America’s Cities with the Strangest People

- December 1, 2011

“Travel + Leisure magazine ranks Santa Fe No. 2…”

In the December issue of Travel + Leisure, writer Katrina Brown Hunt measures the weirdness factor of American cities and ranks Santa Fe 2nd behind New Orleans in this category. In the article she asks the question: “Are they hippies, weirdos, or just cooler than the rest of us?”

Actually it was Travel + Leisure readers who voted on this subject, evaluating 35 major cities in travel-related categories for the magazine’s annual America’s Favorite Cities survey, and the inclusion of an offbeat category highlights how much travelers appreciate a little eccentricity in their getaways.

Portland, Ore. easily made the top five cities for America’s strangest people. Brown Hunt goes on to state that “Portland has earned a reputation for quirkiness: independent shops, locally produced cuisine, and – how to be diplomatic? – offbeat locals. You can see it in how they dress, perhaps, or through their love of bicycles, eco-conscious living, and craft beers.”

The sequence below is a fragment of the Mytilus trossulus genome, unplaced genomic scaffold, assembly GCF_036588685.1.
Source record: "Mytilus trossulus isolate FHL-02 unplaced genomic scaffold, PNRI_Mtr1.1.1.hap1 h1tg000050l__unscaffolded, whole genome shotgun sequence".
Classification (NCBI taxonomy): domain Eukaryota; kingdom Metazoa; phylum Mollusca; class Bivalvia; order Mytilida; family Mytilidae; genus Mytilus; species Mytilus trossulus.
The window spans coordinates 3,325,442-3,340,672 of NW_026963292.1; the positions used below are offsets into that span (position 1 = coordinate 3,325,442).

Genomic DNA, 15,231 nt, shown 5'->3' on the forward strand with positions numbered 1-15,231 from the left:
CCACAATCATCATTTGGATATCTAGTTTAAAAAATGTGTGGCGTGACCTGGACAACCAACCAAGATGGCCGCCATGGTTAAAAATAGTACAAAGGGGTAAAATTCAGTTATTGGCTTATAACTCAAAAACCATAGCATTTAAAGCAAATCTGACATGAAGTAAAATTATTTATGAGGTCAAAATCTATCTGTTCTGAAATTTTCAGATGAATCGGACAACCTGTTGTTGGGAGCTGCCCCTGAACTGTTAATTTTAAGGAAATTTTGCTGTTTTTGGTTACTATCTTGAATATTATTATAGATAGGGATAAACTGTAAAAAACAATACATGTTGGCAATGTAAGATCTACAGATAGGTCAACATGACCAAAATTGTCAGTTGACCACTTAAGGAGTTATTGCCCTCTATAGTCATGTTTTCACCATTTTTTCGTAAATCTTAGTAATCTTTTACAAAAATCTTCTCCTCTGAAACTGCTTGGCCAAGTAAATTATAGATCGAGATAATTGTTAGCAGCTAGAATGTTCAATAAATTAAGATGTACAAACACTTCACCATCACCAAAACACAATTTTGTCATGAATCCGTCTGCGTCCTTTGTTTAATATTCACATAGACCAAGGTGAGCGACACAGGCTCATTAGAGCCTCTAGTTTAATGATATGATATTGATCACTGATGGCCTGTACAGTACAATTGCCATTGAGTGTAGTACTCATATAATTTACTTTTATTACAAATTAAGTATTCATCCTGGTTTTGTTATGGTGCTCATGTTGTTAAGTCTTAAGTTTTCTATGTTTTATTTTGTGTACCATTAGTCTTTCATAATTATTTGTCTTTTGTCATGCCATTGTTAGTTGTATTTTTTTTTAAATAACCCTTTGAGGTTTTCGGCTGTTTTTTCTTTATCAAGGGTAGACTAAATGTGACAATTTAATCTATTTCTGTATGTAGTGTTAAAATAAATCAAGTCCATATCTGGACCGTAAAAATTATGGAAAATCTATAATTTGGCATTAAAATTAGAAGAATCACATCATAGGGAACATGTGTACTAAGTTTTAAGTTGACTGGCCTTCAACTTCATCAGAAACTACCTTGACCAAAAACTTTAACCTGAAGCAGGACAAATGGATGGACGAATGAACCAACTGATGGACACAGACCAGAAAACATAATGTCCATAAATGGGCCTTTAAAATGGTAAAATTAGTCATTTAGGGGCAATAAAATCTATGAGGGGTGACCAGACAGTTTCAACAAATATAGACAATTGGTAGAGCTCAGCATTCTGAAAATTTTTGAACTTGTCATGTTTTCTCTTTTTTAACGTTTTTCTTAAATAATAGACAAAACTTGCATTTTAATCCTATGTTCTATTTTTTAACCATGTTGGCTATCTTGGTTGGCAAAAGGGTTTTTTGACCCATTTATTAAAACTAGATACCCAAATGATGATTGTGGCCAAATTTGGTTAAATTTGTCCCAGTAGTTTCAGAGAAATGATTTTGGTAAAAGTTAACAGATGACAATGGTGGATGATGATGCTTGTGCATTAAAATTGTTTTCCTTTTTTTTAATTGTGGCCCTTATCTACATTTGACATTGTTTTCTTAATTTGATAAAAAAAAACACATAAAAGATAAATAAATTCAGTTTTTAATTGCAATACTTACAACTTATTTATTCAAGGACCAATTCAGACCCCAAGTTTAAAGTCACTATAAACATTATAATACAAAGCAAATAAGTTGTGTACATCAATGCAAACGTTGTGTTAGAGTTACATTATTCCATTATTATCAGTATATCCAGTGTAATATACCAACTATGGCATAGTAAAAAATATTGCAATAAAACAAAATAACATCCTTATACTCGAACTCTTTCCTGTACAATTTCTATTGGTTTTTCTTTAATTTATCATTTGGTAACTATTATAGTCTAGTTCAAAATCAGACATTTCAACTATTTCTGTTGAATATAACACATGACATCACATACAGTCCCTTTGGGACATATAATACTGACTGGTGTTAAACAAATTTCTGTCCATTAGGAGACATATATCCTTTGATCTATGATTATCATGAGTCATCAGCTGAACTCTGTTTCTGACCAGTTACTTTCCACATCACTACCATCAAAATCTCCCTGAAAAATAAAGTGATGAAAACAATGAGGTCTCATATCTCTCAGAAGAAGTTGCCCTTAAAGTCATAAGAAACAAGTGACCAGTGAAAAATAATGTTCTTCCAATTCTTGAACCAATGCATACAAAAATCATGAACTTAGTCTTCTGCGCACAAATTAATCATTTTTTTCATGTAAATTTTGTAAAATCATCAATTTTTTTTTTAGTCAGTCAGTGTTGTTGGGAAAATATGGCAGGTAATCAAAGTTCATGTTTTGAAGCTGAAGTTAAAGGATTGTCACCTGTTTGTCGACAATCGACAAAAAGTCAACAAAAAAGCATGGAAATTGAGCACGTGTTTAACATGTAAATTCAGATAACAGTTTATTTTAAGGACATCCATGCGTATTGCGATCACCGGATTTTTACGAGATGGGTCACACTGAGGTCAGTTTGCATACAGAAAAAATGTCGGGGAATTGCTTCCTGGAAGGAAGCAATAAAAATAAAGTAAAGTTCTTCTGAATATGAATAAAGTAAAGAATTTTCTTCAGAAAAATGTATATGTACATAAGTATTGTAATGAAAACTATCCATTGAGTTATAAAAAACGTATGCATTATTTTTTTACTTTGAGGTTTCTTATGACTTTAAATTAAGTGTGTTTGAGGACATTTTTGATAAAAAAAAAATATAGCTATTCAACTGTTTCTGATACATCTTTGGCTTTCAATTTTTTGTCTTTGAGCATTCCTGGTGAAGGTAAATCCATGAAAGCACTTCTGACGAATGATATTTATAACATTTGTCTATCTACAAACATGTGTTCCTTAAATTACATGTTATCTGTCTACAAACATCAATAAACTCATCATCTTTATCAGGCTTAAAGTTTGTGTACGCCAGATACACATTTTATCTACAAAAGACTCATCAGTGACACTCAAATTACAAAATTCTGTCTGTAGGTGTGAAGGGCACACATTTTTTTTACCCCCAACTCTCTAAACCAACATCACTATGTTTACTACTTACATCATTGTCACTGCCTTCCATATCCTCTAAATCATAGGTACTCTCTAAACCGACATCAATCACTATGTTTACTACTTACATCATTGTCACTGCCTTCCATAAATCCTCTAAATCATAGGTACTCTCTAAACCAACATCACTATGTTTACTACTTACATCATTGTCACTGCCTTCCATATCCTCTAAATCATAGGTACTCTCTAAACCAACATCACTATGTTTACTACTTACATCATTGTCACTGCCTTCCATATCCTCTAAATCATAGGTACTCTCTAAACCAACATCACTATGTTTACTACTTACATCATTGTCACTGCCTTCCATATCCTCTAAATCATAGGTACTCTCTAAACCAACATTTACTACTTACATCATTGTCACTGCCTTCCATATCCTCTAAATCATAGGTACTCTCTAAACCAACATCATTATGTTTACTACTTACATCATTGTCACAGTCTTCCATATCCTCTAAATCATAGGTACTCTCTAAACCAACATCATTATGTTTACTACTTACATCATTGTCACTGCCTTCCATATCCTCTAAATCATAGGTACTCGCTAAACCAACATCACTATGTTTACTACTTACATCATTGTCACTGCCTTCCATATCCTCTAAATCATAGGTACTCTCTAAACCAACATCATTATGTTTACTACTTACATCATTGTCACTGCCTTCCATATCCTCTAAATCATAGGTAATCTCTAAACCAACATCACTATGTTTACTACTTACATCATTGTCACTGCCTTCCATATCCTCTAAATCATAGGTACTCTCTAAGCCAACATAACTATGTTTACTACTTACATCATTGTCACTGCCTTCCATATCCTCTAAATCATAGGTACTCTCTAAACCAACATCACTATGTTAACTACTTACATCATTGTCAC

“How did voters define offbeat? For some cities, it likely reflects a long tradition of flamboyance and colorful people watching – found in No. 1-ranked New Orleans. Other top 20 cities, such as Santa Fe and Providence, RI, have vibrant arts communities, ranking well in the survey for galleries, theater and live music.”  Brown Hunt also thinks that the quirkiness of interesting locals in every community is “learned, rather than being an innate quality, and that some locals are striving for just that kind of compliment. After all, strangeness isn’t just something in the water – or even the locally-brewed beer.”

This is how Brown Hunt speaks of No. 2 Santa Fe: “This longtime magnet for artists has an earthy, funky atmosphere, seen up close in the Plaza or along Canyon Road. Shop around a while, and you’ll start to blend in: Santa Fe ranks first for independent boutiques. Locals may be offbeat, but they aren’t off-putting; the city ranks highly for being friendly.”

For my part I have often described Santa Fe as a place where you don’t know whether it is Halloween or not – and I like it that way. And, talk about weird; how about a woman named Katrina writing about New Orleans as a travel destination? Now, that’s weird.